The cultural landscapes of the Hajar Region are complex terrains which have been formed, on the one hand, by its hard rock geology, sedimentary history, hydrology and climate and, on the other hand, by the religious and social beliefs over time of its inhabitants, together with their varied responses to its environmental constraints.


In consequence, the region’s landscape sites contain a wealth of archaeological remains that demonstrate:

  • Human interaction with the environment.
  • The ancient oasis towns and the falaj systems that both created and sustained them.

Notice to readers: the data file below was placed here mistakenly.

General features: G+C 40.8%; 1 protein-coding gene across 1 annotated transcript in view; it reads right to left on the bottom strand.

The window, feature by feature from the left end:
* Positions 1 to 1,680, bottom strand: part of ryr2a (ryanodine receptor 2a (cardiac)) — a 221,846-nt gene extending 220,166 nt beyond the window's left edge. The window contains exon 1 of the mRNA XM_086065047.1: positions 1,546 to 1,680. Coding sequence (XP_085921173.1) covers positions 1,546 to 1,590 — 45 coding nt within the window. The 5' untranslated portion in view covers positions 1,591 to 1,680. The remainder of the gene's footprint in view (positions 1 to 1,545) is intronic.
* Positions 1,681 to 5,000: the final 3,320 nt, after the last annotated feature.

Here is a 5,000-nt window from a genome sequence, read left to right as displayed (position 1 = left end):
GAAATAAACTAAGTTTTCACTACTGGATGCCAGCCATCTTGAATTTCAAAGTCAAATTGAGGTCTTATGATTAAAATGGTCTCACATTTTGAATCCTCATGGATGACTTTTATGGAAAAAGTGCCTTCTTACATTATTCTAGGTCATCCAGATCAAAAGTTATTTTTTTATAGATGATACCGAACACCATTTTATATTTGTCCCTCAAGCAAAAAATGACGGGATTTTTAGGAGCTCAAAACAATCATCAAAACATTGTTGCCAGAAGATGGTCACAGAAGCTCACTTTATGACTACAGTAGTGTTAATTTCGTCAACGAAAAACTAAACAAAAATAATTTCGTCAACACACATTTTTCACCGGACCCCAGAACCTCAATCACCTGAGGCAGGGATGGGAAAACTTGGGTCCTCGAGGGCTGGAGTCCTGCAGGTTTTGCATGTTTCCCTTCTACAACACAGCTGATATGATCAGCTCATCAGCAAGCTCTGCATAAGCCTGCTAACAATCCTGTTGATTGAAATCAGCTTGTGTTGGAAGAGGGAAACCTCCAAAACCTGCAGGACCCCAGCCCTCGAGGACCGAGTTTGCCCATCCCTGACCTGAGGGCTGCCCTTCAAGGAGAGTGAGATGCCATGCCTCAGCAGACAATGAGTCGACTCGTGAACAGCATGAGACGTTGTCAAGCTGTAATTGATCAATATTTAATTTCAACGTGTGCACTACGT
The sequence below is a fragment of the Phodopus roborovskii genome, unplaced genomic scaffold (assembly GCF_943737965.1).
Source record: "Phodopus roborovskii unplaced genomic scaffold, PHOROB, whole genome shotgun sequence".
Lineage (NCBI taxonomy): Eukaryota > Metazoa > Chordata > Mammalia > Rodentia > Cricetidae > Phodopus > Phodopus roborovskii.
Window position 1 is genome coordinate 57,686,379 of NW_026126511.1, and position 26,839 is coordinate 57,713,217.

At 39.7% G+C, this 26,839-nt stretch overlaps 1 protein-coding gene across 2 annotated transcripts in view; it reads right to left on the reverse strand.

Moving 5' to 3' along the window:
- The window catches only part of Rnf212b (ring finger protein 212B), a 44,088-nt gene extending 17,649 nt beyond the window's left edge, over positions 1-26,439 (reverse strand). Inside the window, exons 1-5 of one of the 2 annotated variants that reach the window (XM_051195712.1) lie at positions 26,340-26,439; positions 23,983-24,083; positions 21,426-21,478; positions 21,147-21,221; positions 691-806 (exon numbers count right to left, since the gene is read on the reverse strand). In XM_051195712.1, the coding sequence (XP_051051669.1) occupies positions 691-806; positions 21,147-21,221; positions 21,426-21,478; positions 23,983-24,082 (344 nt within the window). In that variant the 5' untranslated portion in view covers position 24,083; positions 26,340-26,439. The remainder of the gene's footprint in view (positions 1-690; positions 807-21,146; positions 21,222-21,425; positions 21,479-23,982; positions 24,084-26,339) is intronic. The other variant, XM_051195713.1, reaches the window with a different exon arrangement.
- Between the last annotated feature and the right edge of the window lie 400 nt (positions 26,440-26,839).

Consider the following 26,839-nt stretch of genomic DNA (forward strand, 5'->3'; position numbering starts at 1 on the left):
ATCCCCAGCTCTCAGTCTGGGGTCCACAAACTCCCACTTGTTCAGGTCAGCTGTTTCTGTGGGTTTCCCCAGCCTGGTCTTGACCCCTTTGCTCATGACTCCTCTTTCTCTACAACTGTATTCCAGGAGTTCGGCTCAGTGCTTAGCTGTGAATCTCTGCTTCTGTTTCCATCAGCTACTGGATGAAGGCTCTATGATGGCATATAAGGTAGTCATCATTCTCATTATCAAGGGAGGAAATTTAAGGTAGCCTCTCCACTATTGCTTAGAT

• The continuity of the oasis phenomenon to the present day.
  • The socio-religious beliefs of the oasis dwellers as revealed by their monumental circular platforms and extensive cemeteries of beehive/turret tombs.
  • The importance of trade to a region rich in copper, manganese and other natural resources, as indicated by the presence of tombs of visiting traders, by clear evidence of contacts with Mesopotamia, Iran and the Indus Civilization and by the sites with evidence of copper or manganese production.